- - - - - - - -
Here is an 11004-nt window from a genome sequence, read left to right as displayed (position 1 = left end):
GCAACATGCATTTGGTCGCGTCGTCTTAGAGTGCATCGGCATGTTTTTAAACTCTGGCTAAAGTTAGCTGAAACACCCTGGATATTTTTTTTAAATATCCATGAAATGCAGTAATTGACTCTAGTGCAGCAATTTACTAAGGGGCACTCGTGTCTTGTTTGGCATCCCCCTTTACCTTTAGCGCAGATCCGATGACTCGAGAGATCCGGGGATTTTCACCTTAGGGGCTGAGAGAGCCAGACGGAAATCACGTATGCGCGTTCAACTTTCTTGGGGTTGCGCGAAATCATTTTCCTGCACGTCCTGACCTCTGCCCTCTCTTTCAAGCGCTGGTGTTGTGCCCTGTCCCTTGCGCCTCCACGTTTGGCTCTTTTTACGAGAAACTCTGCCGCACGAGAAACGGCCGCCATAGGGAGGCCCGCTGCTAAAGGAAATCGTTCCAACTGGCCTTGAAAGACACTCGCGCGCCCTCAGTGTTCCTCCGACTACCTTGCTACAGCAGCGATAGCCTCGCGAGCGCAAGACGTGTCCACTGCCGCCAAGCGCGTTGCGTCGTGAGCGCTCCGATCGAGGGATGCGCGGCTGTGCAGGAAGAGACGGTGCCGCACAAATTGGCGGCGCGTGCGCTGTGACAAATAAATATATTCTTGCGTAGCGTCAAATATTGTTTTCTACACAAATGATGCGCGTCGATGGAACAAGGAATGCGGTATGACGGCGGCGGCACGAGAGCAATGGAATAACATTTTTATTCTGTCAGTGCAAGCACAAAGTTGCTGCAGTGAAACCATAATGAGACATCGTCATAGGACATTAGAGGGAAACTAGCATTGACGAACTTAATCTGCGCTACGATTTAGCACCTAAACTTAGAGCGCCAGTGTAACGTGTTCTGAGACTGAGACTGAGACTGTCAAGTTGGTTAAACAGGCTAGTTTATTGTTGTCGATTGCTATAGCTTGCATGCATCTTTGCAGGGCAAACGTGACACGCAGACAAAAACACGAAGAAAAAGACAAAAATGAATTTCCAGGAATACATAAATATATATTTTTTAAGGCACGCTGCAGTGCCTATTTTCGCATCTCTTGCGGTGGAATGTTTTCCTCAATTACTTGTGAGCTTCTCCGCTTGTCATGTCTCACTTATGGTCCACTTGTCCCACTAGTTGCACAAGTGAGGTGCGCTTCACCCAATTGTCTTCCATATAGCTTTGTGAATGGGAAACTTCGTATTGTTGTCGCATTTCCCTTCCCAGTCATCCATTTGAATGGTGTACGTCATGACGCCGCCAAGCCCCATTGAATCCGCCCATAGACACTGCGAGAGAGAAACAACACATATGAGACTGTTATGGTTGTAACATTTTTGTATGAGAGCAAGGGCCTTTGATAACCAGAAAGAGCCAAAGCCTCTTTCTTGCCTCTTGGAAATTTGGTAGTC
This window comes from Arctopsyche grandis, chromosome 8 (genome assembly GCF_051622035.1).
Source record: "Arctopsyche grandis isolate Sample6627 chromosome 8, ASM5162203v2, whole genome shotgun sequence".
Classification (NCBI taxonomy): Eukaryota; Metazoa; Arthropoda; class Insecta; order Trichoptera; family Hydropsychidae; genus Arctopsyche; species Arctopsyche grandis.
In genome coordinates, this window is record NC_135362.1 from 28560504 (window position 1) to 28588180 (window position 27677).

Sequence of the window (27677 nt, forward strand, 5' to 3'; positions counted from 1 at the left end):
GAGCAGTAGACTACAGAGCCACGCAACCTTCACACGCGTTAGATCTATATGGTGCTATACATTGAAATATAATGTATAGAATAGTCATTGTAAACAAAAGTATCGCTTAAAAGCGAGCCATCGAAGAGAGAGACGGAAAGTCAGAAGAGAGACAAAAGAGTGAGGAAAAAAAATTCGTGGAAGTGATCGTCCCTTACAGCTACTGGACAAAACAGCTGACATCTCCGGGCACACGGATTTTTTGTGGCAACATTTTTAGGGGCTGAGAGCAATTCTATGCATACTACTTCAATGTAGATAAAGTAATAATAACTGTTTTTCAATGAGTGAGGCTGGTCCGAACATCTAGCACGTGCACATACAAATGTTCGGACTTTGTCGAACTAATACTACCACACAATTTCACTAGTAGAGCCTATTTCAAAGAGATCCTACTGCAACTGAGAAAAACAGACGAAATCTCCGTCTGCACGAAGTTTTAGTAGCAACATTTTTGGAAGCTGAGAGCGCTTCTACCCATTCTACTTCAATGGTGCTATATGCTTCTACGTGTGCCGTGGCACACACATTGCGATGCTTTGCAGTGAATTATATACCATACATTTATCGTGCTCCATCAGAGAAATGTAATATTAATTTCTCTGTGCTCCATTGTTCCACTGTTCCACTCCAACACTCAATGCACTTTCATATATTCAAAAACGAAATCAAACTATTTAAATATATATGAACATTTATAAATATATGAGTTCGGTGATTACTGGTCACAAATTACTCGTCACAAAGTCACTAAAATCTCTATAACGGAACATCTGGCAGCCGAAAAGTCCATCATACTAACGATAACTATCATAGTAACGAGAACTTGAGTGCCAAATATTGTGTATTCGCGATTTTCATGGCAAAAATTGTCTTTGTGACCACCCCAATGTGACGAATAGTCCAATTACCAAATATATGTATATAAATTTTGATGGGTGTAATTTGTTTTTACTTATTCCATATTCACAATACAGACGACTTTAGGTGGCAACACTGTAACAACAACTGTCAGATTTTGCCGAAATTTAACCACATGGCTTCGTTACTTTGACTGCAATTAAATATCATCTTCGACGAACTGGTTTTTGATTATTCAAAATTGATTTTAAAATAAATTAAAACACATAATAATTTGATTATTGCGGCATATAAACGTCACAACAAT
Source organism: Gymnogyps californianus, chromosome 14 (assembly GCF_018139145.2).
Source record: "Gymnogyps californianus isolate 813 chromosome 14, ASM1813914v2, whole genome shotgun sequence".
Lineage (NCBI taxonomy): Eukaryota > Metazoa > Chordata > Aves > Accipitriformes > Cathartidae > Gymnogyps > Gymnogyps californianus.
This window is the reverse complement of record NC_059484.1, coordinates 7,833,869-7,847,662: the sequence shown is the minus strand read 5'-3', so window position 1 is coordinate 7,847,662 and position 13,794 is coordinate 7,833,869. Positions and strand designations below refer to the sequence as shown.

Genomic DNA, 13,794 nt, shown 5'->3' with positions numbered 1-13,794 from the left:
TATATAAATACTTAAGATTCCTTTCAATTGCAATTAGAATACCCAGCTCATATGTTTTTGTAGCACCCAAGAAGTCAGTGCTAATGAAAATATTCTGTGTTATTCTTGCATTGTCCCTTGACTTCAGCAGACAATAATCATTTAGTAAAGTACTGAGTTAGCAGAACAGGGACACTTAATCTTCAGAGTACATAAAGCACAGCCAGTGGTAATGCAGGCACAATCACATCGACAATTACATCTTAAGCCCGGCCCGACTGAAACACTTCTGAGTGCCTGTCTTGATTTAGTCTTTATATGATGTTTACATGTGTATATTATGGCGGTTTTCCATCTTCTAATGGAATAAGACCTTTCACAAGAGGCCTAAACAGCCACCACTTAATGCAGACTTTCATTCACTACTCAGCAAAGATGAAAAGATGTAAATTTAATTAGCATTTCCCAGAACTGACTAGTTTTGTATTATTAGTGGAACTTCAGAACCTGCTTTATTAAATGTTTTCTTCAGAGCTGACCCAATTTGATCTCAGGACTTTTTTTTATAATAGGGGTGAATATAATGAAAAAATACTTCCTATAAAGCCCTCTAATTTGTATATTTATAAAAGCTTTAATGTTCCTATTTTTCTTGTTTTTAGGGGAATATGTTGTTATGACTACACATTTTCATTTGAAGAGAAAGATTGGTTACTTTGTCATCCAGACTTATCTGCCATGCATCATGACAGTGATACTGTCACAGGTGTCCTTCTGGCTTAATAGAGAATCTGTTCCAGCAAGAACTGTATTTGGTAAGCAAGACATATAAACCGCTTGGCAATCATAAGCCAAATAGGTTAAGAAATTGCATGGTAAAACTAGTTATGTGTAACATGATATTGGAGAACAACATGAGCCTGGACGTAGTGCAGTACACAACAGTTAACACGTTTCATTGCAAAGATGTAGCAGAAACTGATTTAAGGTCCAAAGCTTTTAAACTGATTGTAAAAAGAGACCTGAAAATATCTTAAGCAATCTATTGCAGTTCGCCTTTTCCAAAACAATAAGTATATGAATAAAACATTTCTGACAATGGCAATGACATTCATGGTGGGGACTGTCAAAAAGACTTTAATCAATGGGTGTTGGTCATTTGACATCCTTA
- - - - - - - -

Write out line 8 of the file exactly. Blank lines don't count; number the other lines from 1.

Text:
GAGCAGTAGACTACAGAGCCACGCAACCTTCACACGCGTTAGATCTATATGGTGCTATACATTGAAATATAATGTATAGAATAGTCATTGTAAACAAAAGTATCGCTTAAAAGCGAGCCATCGAAGAGAGAGACGGAAAGTCAGAAGAGAGACAAAAGAGTGAGGAAAAAAAATTCGTGGAAGTGATCGTCCCTTACAGCTACTGGACAAAACAGCTGACATCTCCGGGCACACGGATTTTTTGTGGCAACATTTTTAGGGGCTGAGAGCAATTCTATGCATACTACTTCAATGTAGATAAAGTAATAATAACTGTTTTTCAATGAGTGAGGCTGGTCCGAACATCTAGCACGTGCACATACAAATGTTCGGACTTTGTCGAACTAATACTACCACACAATTTCACTAGTAGAGCCTATTTCAAAGAGATCCTACTGCAACTGAGAAAAACAGACGAAATCTCCGTCTGCACGAAGTTTTAGTAGCAACATTTTTGGAAGCTGAGAGCGCTTCTACCCATTCTACTTCAATGGTGCTATATGCTTCTACGTGTGCCGTGGCACACACATTGCGATGCTTTGCAGTGAATTATATACCATACATTTATCGTGCTCCATCAGAGAAATGTAATATTAATTTCTCTGTGCTCCATTGTTCCACTGTTCCACTCCAACACTCAATGCACTTTCATATATTCAAAAACGAAATCAAACTATTTAAATATATATGAACATTTATAAATATATGAGTTCGGTGATTACTGGTCACAAATTACTCGTCACAAAGTCACTAAAATCTCTATAACGGAACATCTGGCAGCCGAAAAGTCCATCATACTAACGATAACTATCATAGTAACGAGAACTTGAGTGCCAAATATTGTGTATTCGCGATTTTCATGGCAAAAATTGTCTTTGTGACCACCCCAATGTGACGAATAGTCCAATTACCAAATATATGTATATAAATTTTGATGGGTGTAATTTGTTTTTACTTATTCCATATTCACAATACAGACGACTTTAGGTGGCAACACTGTAACAACAACTGTCAGATTTTGCCGAAATTTAACCACATGGCTTCGTTACTTTGACTGCAATTAAATATCATCTTCGACGAACTGGTTTTTGATTATTCAAAATTGATTTTAAAATAAATTAAAACACATAATAATTTGATTATTGCGGCATATAAACGTCACAACAAT